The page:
On Saturday, February 11th, the programming committee of the Hebrew Congregation of St. Thomas will be leading us in a Tu Bish’vat program. We hope that our local congregants will come out to celebrate this important holiday, and that each of our chai members, off-island, and sponsor members will be engaging in some form of celebration in your own communities. Tu Bish’vat (the 15th day of the month of Sh’vat) is often called the New Year for the Trees. What is a new year for a tree? The age of trees is outlined in the Torah in regards to tithing. According to Leviticus 19:23-25, fruits from trees are not to be eaten during the first three years; the fruit during the fourth year is to be given to God; and after that, we are allowed to eat the fruit. Tu Bish’vat was, then, invented as a way to keep count of how old each tree is, thus enabling us to know what to do with the fruit. After the 16th century, more formal ways to celebrate and observe the holiday were put in place. For modern-day Jews, who no longer tithe, Tu Bish’vat has become a day to remember and connect to the earth. It is a time to think about the environment, the climate, and our effect on nature.
This past month, I ordered and received a special-order book by one of my favorite authors, Seth Godin. Godin is a teacher, an author of 18 books, and a daily blogger. He holds seminars and lectures that have been attended by more than 500,000 people. He is the founder of Yoyodyne and Squidoo (companies that helped innovate online marketing and communication) and he’s the founder of altMBA, an online workshop for entrepreneurs, marketers, and business owners hoping to learn and improve their businesses. When I got the book, it was big. It’s as tall as a coffee table book and as thick as a dictionary. Don’t get me wrong, it’s beautifully illustrated, high quality, with incredible writings inside and I can’t wait to read it. But with Tu Bish’vat around the corner, I thought, “C’mon Seth, isn’t this a lot of paper?” Of course, I should know better than to ask questions like that, as Godin was already ahead of me. When you open his book to the second page (the first says “Go, Make Your Ruckus”), you see a beautiful picture of a tree, and on the opposite page it reads:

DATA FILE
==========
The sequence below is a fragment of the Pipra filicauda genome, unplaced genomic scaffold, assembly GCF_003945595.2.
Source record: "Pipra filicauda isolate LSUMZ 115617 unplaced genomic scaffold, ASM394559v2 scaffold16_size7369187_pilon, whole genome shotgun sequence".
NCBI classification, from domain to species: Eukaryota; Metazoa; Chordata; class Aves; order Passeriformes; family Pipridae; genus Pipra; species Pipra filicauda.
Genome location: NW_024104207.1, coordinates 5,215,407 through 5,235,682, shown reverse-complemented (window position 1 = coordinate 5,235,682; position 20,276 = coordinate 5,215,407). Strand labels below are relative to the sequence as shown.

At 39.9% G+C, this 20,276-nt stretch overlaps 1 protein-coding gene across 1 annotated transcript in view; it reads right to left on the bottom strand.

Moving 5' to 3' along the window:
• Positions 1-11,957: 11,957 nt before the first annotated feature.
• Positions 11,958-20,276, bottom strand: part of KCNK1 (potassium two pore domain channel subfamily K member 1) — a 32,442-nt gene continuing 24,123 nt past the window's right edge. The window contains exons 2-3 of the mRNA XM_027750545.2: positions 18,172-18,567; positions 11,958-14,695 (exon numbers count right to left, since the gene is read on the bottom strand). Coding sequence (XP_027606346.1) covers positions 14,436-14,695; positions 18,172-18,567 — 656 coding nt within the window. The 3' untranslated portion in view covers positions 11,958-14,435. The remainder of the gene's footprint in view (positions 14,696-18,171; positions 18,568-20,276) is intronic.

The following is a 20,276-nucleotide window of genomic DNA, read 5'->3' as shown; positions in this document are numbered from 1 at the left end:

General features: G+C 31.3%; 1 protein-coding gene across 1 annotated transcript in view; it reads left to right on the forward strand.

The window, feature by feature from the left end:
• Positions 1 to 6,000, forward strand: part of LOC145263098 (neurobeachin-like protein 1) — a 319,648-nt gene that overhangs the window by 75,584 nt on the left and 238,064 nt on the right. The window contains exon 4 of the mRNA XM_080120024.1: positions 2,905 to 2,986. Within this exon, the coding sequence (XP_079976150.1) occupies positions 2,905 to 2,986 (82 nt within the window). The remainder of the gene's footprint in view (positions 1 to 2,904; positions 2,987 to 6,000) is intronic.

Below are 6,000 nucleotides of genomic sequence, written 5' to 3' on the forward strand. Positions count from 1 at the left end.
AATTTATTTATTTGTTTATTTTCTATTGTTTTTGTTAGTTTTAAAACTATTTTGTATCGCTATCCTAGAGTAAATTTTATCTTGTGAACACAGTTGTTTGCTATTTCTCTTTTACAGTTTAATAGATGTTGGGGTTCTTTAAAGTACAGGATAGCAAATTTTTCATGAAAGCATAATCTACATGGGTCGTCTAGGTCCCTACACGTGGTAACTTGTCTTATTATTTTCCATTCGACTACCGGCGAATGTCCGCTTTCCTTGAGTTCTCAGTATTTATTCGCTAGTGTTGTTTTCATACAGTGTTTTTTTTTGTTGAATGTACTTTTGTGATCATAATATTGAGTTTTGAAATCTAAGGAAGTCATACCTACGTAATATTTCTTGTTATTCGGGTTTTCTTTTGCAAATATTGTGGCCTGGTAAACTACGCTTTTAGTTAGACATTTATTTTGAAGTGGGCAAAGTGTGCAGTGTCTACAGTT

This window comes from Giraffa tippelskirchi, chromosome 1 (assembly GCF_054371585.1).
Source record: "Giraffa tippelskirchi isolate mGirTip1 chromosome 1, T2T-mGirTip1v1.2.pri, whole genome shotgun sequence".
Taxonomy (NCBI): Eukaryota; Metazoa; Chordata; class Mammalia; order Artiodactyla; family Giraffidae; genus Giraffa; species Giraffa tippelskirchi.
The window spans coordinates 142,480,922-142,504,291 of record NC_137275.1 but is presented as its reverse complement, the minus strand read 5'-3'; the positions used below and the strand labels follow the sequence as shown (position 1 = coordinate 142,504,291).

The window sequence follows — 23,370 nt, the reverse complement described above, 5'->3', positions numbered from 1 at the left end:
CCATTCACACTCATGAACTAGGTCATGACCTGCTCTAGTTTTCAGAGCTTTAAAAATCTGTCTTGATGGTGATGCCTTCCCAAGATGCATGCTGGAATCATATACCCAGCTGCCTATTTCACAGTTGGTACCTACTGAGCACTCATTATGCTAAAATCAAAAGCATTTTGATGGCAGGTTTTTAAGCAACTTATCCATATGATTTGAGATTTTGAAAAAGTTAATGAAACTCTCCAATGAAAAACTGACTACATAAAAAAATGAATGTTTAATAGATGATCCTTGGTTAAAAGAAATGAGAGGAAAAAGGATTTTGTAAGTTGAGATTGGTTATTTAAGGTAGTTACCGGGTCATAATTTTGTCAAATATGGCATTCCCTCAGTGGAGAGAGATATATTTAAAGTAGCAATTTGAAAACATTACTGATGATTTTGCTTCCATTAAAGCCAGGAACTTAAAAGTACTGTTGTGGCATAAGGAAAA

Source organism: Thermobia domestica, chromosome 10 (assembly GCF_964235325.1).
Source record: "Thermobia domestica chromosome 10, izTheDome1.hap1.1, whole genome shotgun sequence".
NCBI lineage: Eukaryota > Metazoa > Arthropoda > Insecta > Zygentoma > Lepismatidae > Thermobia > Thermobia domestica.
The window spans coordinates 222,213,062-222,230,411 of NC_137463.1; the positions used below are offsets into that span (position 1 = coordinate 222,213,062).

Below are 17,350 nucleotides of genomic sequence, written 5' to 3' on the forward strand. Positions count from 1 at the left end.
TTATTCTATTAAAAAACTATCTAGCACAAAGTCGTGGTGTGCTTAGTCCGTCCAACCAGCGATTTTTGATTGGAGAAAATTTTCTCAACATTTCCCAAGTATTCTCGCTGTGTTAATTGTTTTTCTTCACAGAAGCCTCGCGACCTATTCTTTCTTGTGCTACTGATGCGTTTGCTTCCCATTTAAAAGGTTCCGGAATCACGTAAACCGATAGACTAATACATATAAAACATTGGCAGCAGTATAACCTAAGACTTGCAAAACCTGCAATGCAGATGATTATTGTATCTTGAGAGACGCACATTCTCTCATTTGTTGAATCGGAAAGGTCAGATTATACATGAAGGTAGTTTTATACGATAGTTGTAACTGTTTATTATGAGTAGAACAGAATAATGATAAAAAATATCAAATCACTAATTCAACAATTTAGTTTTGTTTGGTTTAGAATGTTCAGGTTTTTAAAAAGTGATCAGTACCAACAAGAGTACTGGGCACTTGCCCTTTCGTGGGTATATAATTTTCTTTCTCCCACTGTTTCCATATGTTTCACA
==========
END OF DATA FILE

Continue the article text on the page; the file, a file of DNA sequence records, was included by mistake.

Carbon Neutral: Working with Terrapass, we have published an offset of 229.02 mT CO2. We are planting twice as many trees necessary to be carbon neutral in the creation of this book.
Usually, when I read Seth Godin books or writings, I learn a lot, but I’m usually pretty on top of what he’s saying. This was one was tougher, and I was only two pages in! Who was Terrapass and what the heck is mT CO2? It turns out, mT CO2 is metric tons of Carbon Dioxide, used to compare the greenhouse emissions based on their global warming potential (GWP). Terrapass, founded in 2004 by Dr. Kaul Ulrich and his students at the University of Pennsylvania, is an organization that helps to provide education and tools to calculate businesses’ and institutions’ carbon footprint, create and operate emission reduction projects, and to develop new and renewable energy solutions. As for my Seth Godin book, Terrapass helped offset over 200 metric tons of CO2 so that we could read the book guilt free. According to Terrapass’ website, emissions reduction projects are the only way to negate the impact of the remaining CO2 emissions, after the ones we try to reduce ourselves. Therefore, when you give to Terrapass, they use money from your “offset” to fund renewable energy projects and methane capture projects. One of the coolest things I saw on their website was that they can calculate your monthly or yearly carbon footprint, and then calculate the cost to them to get your carbon neutral each month. This works for businesses and individuals.
So, back to Tu Bish’vat. I hope that this New Year of the Trees reminds us that we, like Godin, can individually and collectively create carbon footprints that add to the greenhouse gasses and climate change, and that we have the power to reduce them. Thanks to organizations like Terrapass, we can neutralize them by helping to fund projects that ultimately reduce our global carbon footprint. I encourage our congregants (on and off island) to go to http://www.terrapass.com and calculate your own carbon footprint. And for all of our chai members and sponsor members, perhaps this Tu Bish’vat you can chat with your rabbi, and your board of representatives, and see how your synagogue can reduce or neutralize their carbon footprints. I can think of no greater gift to give to the trees on their New Year’s Day.